During the final evaluation, the HIV/AIDS Fund team had the chance of meeting the beneficiaries during one to one interviews and they had this to say:
“Despite being HIV/AIDS positive, the project is keeping me busy. I have acquired some survival skills which are a life tool and it helps me raise money to take my children to school.” (Susen Chilekwa)
“I have learnt a lot concerning HIV/AIDS, knitting and making sausages. It is a unique project, it has provided some employment which I never thought of, the skills learnt is not only for now but for the future, two of my children have benefited for education support in terms of books and bags”. (Veronica Banda)
Support of orphans and vulnerable children
Kamanga Tithandizane Open Community School is another organization that had received funds from the BMI HIV/AIDS Fund. The School was established early 1999 and is registered by the Registrar of Societies and the Ministry of Education. The school provides primary education (grades 1 to 7) to the vulnerable and orphaned children with the first priority being given to the girl child. The children at this school are mostly single or double orphans. The same state of affairs has been brought about by the HIV/AIDS pandemic and most of these children are being kept by their grandparents who can’t afford to pay the fees demanded by the government schools and private schools respectively. The teachers at the school are voluntary teachers. Some of the teachers are fully trained teachers but have offered to volunteer and to help shape the lives of the future generation. The school has the total number of 524 pupils with the breakdown of 224 boys and 300 girls. The total number of teachers is, inclusive the Coordinator and the Head Teacher, 3 males and 5 females.
The school has received funds to start an IGA in hammer milling. The total amount received was ZMK 126,500 (ca 24’000 CHF). With this money a hammer mill house was build and the hammer mill purchased. The objective of the income generating activity is to raise money to purchase school requisites such as chalk, text books and exercise books for extreme vulnerable pupils. The income generated will also be used to cushion the allowances for volunteers which are very low at the moment, thus motivating them. This will help on the part of volunteer retention which has been the biggest challenge of the school. The project is on its way to benefit 524 direct beneficiaries and more than 54,000 persons living in Kamanga compound who will benefit from the grinding services offered by the community school as indirect beneficiaries. So far, the project is beneficial to the school in terms of buying small items such as chalk, pencils and exercise books.
“This is the first project the school has embarked on since its inception on 2.02.99. Fourteen years down the line, as a school Coordinator, we are optimistic that the project will succeed and will guide it jealously”. (John Saini Phiri, school coordinator)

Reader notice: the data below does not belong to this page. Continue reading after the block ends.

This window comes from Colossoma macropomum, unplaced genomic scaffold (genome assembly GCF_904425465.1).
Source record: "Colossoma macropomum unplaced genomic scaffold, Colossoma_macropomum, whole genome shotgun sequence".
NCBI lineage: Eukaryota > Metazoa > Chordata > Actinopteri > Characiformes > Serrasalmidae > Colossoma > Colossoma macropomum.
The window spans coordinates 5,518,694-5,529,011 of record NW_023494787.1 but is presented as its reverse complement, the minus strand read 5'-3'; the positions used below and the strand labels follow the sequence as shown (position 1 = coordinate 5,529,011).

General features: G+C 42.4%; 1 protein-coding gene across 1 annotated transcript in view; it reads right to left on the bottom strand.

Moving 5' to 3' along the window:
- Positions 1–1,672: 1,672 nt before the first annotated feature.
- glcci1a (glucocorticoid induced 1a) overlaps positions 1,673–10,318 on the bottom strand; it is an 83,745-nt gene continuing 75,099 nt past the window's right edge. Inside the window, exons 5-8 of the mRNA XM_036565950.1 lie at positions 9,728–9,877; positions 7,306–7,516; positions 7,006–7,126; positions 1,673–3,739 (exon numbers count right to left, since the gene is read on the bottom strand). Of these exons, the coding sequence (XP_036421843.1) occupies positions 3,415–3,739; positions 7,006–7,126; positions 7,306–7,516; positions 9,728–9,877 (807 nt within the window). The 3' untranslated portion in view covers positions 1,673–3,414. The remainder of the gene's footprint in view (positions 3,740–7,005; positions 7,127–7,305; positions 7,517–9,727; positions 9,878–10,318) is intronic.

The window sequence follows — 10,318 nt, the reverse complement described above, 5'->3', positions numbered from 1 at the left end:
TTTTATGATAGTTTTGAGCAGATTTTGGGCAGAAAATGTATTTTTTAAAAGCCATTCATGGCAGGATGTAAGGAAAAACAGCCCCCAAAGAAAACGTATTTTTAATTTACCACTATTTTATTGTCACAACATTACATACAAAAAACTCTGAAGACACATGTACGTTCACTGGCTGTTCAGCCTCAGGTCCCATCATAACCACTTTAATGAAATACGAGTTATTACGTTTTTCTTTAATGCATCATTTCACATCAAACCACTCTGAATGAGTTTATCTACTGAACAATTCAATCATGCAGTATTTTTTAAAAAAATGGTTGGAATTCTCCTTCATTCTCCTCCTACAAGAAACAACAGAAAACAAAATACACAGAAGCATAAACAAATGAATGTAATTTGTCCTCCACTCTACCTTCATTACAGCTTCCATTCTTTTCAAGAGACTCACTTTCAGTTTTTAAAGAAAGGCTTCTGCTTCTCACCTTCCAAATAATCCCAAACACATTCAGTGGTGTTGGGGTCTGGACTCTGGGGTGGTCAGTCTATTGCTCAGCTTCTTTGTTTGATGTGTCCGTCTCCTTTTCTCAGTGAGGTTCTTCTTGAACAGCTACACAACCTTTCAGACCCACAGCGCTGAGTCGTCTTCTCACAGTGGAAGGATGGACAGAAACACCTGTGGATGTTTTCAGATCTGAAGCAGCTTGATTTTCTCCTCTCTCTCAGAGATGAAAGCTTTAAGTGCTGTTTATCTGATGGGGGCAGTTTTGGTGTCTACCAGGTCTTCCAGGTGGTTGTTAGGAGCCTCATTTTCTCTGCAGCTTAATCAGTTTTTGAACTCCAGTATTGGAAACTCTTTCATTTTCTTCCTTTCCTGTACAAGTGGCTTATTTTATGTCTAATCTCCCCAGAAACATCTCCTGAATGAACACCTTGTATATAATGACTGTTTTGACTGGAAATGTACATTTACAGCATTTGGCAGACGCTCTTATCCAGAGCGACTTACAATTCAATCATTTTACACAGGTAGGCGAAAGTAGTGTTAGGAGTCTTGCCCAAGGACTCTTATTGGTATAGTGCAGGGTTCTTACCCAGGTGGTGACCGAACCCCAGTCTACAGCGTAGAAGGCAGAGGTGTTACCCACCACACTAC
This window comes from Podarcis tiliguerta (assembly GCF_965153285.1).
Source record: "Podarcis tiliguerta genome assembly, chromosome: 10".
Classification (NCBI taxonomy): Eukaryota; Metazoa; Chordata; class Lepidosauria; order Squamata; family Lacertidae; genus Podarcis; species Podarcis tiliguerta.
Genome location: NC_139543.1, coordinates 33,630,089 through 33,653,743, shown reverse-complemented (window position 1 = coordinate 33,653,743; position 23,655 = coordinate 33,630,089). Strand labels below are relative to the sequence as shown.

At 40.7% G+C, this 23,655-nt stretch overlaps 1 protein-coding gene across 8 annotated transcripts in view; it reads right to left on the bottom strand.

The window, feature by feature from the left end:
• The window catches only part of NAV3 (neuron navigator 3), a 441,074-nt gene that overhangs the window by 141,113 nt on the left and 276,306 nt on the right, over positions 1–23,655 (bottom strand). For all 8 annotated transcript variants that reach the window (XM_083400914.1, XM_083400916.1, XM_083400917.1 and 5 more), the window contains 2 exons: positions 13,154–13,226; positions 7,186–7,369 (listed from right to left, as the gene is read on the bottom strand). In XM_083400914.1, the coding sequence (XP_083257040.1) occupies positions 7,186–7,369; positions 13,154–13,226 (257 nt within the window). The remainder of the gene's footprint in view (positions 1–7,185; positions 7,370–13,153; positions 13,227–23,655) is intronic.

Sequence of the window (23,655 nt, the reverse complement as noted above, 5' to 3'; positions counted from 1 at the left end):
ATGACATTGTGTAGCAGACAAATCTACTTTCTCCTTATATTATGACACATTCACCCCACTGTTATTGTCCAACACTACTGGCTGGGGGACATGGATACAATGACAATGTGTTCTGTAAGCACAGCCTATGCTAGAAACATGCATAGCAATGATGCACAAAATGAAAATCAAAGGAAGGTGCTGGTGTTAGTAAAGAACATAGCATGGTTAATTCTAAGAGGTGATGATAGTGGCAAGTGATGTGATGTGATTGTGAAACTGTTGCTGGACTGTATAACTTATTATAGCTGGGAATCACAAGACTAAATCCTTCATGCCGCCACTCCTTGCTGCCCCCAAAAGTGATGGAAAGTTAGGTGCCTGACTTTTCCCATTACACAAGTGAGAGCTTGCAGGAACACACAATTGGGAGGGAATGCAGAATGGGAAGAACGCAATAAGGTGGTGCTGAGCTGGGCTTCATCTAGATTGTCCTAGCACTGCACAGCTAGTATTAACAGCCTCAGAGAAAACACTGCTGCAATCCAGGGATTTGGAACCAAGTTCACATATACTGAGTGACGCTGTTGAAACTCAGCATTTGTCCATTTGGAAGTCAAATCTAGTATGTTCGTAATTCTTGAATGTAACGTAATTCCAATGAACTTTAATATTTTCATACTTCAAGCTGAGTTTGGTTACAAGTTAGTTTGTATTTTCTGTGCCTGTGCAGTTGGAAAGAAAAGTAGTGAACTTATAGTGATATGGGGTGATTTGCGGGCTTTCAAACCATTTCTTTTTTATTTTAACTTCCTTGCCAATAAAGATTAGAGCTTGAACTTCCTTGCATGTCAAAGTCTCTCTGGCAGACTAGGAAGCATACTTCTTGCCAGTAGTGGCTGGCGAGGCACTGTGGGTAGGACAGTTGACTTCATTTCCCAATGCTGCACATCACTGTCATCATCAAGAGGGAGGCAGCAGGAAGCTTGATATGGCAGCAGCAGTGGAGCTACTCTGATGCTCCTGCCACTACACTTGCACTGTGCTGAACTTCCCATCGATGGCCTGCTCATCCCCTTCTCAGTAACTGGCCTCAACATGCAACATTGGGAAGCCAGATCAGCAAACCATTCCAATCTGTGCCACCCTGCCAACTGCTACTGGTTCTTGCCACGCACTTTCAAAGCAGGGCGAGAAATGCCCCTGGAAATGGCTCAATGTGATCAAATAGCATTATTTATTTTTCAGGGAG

“Many thanks to the donors, the investment given to us will go a long way, we are hopeful that the money raised will assist in the purchase of teaching and learning materials to make this school a place to be, ” (Moses Kaumba, teacher).
“Many thanks to BMI, the support given to us will improve our learning here at the community school.” (Simon Mwale, pupil)
Both organizations faced a lot of challenges. The production of sausages needs electricity; needless to say that a power cut can destroy a full production. KASU had to improvise and find solutions like working in night shifts when power was not likely to go. Prices for the construction of the hammer mill house went up. Voluntary work, improving negotiation skills and commitment made it possible nevertheless.
In summary, a total of 38 projects were supported by the BMI HIV/AIDS Fund. 19 of those were IGAs aiming at the financial sustainability of the organizations. In 8 projects the funds were used to organize workshops to raise awareness on HIV/AIDS and/or to learn life skills. In 2 projects bikes were purchased to support and motivate care givers. A rural health center and a hospice used the funds to buy live saving medicaments they did not receive from the government. One radio program about HIV/AIDS was produced and successfully transmited several weeks. In one project 10 houses were built to replace the huts of widows and OVCs. And 4 projects received support to cover their running costs for a certain time.
Altogether close to 700’000 CHF were spent, benefiting over 7’000 persons directly. The number of direct beneficiaries will further increase with the continuous support that some of the organization receive through their in some cases recently build up IGAs.
It takes time
The lessons learned from the IGA projects were that it takes time to start a business and even more time until it makes profit. The dedication of the project managers to learn new skills and to invest time in a new activity (IGA) are crucial, and human resource changes are therefore a high risk for the success of an IGA. In all IGA projects it was necessary to build up capacity in the field of accounting and reporting. Some of this will help the organizations also to aply for further funding from other donors, making them not only through the IGA more sustainable, but also thought the organizational development.
* Cecilia Chulu Muyinda is assistant to the Country Coordinator, BMI Zambia and was working for the HIV/AIDS Fund to 50% as a Monitoring and Evaluation Officer. Besides studying Education and being a mother of 2, she is also the Head Teacher of the Kamanga Tithandizane Open Community School, assuring that the community school continues having its doors open and continues supporting the OVCs of Kamanga (township in Lusaka). firstname.lastname@example.org